A locally trivial fibration for . This is one of the earliest examples of locally trivial fibrations, introduced by H. Hopf in . These mappings induce trivial mappings in homology and cohomology; however, they are not homotopic to the null mapping, which follows from the fact that their Hopf invariant is non-trivial. The creation of the mappings requires the so-called Hopf construction.
Let be the join of two spaces and , which has natural coordinates , where , , . Here, for example, , where is the suspension of . The Hopf construction associates with a mapping the mapping given by .
Suppose that mappings are defined for by means of multiplications: in the complex numbers for , in the quaternions for , and in the Cayley numbers for . Then , and the Hopf mapping is defined as
The Hopf mapping , , is a locally trivial fibration with fibre . If is a mapping of bidegree , then the Hopf invariant of the mapping is . In particular, the Hopf invariant of the Hopf fibration is 1.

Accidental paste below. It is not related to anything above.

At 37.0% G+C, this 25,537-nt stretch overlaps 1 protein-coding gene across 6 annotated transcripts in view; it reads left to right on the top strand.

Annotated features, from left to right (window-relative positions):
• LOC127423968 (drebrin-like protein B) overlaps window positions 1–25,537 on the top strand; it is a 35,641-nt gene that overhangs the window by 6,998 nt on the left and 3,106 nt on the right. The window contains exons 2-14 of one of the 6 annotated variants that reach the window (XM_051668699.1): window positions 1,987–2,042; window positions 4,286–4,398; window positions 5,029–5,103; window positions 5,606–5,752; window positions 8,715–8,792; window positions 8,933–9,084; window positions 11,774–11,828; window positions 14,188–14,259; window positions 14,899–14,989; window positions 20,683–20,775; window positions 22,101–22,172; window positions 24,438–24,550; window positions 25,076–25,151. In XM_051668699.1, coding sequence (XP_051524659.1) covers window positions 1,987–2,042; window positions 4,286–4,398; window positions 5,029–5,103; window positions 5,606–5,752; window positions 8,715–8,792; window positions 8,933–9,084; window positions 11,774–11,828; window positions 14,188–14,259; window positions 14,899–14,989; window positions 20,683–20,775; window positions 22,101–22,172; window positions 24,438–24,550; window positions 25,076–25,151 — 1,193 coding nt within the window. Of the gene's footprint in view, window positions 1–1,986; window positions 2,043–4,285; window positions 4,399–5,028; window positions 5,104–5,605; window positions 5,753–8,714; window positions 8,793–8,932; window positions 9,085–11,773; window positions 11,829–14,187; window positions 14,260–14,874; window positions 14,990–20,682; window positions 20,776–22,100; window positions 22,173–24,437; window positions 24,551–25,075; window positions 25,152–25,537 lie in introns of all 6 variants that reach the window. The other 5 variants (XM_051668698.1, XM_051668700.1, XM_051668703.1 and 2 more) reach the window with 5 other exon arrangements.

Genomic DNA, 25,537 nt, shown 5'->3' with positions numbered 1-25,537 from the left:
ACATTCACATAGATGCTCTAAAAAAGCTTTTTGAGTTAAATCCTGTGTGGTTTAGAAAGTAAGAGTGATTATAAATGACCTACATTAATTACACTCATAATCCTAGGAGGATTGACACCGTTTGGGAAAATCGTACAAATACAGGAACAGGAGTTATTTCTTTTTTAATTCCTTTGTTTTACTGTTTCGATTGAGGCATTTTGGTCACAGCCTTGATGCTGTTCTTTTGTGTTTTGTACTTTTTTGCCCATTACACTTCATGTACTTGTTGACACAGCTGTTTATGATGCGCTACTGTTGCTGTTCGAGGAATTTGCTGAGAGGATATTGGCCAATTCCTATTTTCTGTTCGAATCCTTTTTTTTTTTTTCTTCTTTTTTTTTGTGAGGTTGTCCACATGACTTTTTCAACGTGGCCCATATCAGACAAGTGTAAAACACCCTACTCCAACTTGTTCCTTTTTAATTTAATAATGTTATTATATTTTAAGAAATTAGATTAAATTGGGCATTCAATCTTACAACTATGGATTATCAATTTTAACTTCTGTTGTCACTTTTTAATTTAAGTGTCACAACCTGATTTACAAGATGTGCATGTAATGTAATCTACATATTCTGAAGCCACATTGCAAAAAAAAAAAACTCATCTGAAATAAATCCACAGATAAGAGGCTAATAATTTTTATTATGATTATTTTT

Sometimes the Hopf fibration is defined as the mapping given by the formula , . This mapping is a locally trivial fibration with fibre . For one obtains the classical Hopf fibration .
|||H. Hopf, "Ueber die Abbildungen von Sphären niedriger Dimension" Fund. Math. , 25 (1935) pp. 427–440|
|||D. Husemoller, "Fibre bundles" , McGraw-Hill (1966)|
Hopf fibration. Encyclopedia of Mathematics. URL: http://encyclopediaofmath.org/index.php?title=Hopf_fibration&oldid=11978